The Word Among Us

Prayer Resources

Swatting Gnats

Here’s a good bit of advice about dealing with distractions in prayer.

By: Jerome Kodell, OSB

Swatting Gnats: Here’s a good bit of advice about dealing with distractions in prayer. by Jerome Kodell, OSB

In Arkansas and other warm climates, there is no summertime nuisance more aggravating than being pestered by gnats.

There are some species, like buffalo gnats, that can do a lot of harm, but the ordinary, or everyday, variety rarely does physical damage; the gnats just drive you crazy. When you’re stopping peacefully to enjoy a sunrise or sunset, taking a walk by a lake, or relaxing in your lawn chair, the gnats won’t let you be. You could put up with gnats if they swarmed around your arms or legs, but they prefer eyes and ears, and you simply can’t concentrate on your business and ignore them. They demand attention. Unless you have access to a super insect spray, the only thing you can do about gnats is keep swatting them away. But don’t think you are going to deter them. They will keep coming back. Even if you could manage to kill a few million of them, there would always be more.

I spend a lot of my day swatting gnats, even when I’m inside—but not the physical kind. There are spiritual gnats that drive me crazy, and swatting them away is a major part of my spiritual work. There are distractions even when I decide to pray. I may do everything right: set aside a time, re-collect myself to break from what I’ve been doing, and find a quiet place where I won’t be interrupted, maybe even before the Blessed Sacrament. I take a deep breath, call on the Lord’s help, and here they come. Is that candle crooked? I wonder whether it will rain. Did I lock my car? How far is the sun from the earth? Gnats keep coming, and I keep swatting.

For a long time, I didn’t understand about the gnats in my prayer. I took them seriously. I figured the distractions were ruining my prayer and that if I couldn’t make them stop coming, I wasn’t praying. Now, I know that prayer is in the commitment and the decision to pray, and my decision to pray can remain untouched by the gnats. I just have to keep swatting them with my eyes fixed on Jesus. If I try to mash them one by one, they will win because they will take my attention off Jesus, but if I just keep swatting them as soon as I see them, my prayer remains unbroken.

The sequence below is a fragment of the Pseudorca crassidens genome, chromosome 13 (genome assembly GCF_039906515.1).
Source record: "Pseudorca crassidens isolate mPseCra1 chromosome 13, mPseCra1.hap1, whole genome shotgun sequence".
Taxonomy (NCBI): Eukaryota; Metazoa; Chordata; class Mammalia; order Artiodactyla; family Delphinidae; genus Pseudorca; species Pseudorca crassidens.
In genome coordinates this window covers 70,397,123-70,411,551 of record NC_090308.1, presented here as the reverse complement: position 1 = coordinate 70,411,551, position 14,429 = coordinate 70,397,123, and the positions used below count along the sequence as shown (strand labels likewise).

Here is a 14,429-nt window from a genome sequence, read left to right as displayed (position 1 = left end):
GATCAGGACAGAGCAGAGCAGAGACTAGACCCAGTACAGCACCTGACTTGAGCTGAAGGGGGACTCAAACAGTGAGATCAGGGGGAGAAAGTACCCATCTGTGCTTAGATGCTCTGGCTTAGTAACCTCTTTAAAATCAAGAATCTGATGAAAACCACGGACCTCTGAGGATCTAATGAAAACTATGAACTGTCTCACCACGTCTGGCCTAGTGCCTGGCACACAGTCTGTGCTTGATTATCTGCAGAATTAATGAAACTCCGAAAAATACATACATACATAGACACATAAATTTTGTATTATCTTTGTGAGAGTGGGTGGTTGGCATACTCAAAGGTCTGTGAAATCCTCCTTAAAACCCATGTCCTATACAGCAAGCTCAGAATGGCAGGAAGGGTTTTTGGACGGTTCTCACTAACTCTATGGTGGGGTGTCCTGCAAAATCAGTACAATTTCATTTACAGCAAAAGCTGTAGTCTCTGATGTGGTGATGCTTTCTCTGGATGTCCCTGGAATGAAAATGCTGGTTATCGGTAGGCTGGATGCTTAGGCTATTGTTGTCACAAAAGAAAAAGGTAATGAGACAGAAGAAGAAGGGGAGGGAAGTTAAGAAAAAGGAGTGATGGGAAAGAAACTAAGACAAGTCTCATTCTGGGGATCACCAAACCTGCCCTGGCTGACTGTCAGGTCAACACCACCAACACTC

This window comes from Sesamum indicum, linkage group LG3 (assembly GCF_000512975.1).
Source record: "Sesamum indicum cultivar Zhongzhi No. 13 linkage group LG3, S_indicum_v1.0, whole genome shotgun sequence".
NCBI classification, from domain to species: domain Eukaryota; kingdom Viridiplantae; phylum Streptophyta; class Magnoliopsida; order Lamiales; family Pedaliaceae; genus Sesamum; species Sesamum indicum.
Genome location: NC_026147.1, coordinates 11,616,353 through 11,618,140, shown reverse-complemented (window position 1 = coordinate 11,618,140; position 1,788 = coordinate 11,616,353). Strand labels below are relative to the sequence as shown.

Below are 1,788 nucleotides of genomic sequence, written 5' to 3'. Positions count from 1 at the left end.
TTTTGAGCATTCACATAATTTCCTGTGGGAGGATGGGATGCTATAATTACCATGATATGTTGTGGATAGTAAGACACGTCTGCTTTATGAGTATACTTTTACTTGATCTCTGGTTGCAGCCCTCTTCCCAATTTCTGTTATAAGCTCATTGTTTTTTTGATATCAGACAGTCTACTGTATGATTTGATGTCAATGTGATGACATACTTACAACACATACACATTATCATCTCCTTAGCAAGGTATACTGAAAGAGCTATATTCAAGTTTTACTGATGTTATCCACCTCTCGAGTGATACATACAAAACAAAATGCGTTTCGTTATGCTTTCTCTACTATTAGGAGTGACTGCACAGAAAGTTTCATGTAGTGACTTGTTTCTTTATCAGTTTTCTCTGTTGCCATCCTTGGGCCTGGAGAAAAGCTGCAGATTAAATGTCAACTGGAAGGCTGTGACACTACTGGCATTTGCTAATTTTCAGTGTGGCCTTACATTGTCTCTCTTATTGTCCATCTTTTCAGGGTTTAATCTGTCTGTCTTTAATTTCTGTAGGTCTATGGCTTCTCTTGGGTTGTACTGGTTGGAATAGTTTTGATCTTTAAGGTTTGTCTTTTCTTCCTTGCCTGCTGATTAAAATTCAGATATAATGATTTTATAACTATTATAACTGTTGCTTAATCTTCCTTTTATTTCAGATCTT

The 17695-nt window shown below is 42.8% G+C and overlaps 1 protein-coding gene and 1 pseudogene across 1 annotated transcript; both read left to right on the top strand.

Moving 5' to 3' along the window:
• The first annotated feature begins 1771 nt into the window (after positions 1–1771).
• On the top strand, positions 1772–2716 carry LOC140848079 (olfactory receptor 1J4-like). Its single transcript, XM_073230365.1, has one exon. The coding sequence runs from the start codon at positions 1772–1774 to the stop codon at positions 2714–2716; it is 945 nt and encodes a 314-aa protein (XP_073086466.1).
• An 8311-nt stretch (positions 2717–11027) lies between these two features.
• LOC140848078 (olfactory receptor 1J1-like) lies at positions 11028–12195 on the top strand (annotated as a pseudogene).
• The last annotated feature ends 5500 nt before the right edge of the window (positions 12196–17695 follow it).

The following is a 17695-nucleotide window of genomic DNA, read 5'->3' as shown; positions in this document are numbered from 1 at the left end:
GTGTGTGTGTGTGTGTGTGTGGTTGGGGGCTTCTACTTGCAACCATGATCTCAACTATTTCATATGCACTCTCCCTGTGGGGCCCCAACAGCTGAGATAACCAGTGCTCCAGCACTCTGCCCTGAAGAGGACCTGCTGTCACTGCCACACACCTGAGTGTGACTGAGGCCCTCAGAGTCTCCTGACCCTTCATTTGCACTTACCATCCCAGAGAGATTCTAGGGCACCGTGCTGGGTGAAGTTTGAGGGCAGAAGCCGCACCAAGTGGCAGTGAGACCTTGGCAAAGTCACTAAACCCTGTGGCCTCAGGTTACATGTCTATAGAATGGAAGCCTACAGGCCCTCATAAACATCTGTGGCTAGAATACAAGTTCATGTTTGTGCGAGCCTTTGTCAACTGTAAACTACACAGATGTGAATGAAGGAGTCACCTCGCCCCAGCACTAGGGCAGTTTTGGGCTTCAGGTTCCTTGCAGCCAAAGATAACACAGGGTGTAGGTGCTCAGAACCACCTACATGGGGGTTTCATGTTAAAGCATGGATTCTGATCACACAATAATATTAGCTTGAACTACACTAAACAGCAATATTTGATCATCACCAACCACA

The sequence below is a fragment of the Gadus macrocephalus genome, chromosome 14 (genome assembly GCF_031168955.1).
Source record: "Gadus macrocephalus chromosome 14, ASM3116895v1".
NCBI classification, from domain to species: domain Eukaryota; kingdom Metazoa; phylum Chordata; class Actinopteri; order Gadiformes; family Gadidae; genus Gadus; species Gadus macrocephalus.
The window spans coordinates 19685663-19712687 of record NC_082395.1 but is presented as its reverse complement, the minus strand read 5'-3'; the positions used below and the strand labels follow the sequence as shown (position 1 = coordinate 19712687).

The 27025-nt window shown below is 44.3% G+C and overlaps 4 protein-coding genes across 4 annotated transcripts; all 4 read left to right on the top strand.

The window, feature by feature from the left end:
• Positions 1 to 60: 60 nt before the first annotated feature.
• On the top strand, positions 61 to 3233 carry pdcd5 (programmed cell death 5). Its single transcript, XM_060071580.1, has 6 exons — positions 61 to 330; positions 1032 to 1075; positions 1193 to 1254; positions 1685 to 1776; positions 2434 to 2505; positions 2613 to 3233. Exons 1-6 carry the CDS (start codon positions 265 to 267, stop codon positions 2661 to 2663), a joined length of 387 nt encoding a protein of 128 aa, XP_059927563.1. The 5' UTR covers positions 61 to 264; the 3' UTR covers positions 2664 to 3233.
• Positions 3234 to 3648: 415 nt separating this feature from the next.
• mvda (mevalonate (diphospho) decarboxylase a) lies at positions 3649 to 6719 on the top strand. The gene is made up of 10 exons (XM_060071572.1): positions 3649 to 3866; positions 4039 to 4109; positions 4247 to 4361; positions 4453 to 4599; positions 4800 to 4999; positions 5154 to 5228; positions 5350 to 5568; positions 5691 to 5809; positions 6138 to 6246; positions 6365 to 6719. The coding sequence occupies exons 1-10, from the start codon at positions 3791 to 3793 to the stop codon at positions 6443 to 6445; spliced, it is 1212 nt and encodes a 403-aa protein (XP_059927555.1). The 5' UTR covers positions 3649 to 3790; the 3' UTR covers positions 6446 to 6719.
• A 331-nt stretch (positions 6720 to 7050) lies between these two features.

The same is true with those other gnats, the random thoughts that whirl in and out of my mind: especially those that make me feel guilty, the impatience and the inner judgments about people I don’t even know—like that man who is too old to be driving and, besides, is going too slow or like the child who used chalk on the sidewalk when I’m sure he should have been in school or like the young man who let the door close in my face. It’s even worse with people I know, because the same judgments about them pop into my mind every day. The mistake here is the same as with distractions. These thoughts are mine only if I own them. My brain is sparking off random thoughts and judgments all the time—it’s called being alive—but I don’t have to be responsible for them. I can just keep swatting and go peacefully on.

Just as there are summer evenings when I can go out and enjoy a peaceful sunset with no gnats around, there are days when it’s much easier to control my thoughts and focus my prayer. I am grateful for those times, and I make the most of them, but I have to be careful about thinking that my prayer or my inner life is better on those days than when I am battered by the gnats. I may actually be doing better on the days gnats are swarming, because I have to struggle to stay true to my decisions and convictions. As T. S. Eliot said, “For us, there is only the trying. The rest is not our business.” I am not defending gnats, and I am not defending distractions and uncharitable thoughts. But I am not going to take any of them too seriously. If they keep coming, I will keep swatting.

This is a selection from Is God in My Top Ten? Meditations for a Deeper Life in Christ by Jerome Kodell, OSB (The Word Among Us Press, 2018). Available at wau.org/books

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